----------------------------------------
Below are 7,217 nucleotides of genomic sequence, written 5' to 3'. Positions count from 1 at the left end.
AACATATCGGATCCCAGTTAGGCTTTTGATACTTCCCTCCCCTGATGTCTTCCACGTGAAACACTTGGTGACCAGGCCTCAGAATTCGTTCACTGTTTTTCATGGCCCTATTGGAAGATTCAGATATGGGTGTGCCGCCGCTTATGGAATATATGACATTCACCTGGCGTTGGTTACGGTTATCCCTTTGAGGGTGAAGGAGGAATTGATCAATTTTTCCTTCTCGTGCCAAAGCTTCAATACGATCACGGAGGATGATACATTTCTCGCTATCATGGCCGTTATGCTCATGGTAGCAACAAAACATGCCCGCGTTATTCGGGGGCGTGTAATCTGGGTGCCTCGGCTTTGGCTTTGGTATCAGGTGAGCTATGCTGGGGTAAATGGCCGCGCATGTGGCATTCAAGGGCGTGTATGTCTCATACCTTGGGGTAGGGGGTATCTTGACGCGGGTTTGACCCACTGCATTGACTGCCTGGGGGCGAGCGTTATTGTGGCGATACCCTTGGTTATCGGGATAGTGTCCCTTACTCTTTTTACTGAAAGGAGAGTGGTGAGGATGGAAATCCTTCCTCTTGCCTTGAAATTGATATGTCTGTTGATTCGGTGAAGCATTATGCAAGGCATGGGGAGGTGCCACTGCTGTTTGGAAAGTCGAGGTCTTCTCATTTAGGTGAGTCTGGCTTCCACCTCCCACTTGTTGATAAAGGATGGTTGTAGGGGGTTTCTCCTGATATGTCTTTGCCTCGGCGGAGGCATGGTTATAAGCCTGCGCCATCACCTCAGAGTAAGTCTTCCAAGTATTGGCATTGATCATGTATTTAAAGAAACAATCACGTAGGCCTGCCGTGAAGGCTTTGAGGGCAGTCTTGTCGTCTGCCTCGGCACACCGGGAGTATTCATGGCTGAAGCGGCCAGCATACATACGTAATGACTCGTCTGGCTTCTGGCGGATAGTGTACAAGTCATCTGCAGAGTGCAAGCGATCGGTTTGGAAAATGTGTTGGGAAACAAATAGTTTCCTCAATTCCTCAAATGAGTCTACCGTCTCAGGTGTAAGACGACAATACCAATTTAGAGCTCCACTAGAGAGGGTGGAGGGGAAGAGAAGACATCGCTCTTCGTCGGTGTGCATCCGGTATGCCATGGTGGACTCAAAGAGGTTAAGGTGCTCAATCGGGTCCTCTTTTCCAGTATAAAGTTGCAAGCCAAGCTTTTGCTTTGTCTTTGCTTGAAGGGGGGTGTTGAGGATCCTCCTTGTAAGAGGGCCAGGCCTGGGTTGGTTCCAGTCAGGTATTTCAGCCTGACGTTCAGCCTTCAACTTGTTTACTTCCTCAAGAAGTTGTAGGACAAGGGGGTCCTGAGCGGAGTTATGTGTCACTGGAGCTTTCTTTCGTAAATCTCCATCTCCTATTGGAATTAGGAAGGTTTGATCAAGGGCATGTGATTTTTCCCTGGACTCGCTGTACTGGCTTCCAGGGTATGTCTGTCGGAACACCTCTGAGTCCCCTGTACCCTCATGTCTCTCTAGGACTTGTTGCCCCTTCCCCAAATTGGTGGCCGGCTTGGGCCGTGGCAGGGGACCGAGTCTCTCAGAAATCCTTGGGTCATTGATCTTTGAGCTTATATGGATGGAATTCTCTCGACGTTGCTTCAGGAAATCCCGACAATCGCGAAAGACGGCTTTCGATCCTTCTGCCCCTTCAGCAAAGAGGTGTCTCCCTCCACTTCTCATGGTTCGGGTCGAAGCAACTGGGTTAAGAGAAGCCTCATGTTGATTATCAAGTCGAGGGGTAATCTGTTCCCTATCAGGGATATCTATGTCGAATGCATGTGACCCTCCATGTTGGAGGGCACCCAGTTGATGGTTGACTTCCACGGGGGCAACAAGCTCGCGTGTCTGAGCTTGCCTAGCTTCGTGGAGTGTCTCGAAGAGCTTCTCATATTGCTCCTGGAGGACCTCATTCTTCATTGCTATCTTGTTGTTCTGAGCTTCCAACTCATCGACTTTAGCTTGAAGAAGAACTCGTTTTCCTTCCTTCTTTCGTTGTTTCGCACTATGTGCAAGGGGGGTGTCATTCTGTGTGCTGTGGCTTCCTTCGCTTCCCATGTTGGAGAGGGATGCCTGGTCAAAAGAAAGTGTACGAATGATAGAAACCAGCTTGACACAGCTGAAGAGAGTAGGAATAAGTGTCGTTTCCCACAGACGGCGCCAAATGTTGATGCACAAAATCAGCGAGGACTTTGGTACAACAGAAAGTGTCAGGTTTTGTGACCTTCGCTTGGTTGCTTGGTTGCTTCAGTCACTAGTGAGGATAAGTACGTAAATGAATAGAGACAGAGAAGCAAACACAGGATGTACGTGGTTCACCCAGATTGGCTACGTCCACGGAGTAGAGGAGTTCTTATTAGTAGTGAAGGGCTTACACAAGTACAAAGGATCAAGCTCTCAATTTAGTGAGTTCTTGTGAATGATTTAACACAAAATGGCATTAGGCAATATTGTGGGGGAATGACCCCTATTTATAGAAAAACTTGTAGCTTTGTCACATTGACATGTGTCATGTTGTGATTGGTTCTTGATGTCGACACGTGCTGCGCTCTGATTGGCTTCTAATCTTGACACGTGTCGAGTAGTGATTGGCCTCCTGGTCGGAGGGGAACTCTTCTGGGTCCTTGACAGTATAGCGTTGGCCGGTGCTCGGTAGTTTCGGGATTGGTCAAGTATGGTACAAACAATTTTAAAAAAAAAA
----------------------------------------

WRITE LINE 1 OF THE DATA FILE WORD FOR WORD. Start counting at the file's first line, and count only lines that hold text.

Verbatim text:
Below are 7,217 nucleotides of genomic sequence, written 5' to 3'. Positions count from 1 at the left end.